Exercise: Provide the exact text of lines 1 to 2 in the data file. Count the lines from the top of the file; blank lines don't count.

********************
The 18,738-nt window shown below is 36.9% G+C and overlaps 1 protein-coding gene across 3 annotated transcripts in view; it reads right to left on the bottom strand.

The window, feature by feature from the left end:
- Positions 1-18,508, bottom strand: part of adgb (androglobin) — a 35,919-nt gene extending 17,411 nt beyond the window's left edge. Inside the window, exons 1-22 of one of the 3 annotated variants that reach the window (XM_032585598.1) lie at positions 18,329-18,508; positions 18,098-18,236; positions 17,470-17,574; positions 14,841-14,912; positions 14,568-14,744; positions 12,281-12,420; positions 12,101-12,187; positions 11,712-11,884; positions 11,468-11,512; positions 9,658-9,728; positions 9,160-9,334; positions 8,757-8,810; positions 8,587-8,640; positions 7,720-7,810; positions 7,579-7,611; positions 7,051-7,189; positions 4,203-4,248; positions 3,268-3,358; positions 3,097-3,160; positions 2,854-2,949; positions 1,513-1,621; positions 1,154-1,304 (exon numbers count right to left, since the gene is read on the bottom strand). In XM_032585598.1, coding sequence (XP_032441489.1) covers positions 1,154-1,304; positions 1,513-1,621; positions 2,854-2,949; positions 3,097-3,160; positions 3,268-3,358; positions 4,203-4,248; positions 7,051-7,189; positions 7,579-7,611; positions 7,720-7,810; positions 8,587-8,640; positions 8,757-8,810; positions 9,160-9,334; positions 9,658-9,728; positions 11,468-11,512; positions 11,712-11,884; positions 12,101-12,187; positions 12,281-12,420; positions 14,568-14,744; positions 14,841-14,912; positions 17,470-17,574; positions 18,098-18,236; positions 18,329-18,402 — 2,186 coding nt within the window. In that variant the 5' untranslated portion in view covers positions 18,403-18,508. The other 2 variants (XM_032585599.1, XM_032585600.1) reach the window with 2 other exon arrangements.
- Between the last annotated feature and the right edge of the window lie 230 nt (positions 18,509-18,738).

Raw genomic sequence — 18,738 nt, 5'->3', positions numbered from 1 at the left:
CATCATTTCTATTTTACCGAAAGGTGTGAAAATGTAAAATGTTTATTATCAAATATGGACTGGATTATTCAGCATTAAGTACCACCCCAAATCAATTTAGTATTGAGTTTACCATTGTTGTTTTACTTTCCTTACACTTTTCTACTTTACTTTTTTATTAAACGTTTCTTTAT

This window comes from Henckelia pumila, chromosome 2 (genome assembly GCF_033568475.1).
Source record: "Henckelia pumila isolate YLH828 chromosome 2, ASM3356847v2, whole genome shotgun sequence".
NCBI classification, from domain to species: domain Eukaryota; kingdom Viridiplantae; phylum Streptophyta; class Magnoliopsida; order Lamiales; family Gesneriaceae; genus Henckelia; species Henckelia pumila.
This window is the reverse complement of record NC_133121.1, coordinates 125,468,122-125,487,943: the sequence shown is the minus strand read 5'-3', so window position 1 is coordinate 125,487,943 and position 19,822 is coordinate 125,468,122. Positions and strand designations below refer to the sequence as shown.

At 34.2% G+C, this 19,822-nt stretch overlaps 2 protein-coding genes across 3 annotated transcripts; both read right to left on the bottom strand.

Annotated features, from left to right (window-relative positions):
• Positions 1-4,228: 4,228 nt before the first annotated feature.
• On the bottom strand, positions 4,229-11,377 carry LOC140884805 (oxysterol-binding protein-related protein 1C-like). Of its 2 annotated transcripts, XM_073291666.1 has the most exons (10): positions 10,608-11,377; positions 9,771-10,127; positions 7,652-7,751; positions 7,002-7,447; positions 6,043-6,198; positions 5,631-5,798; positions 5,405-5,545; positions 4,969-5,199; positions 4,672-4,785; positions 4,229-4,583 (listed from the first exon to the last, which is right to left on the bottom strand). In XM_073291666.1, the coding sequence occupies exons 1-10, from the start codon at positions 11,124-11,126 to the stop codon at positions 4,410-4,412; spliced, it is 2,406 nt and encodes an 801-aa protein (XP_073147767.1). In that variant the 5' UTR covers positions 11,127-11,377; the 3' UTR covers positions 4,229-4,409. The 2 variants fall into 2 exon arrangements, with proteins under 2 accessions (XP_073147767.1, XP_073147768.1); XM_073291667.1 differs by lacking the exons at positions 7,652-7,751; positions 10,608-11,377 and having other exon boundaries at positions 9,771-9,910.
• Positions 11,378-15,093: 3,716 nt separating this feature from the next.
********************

The 18,738-nt window shown below is 36.9% G+C and overlaps 1 protein-coding gene across 3 annotated transcripts in view; it reads right to left on the bottom strand.

The window, feature by feature from the left end: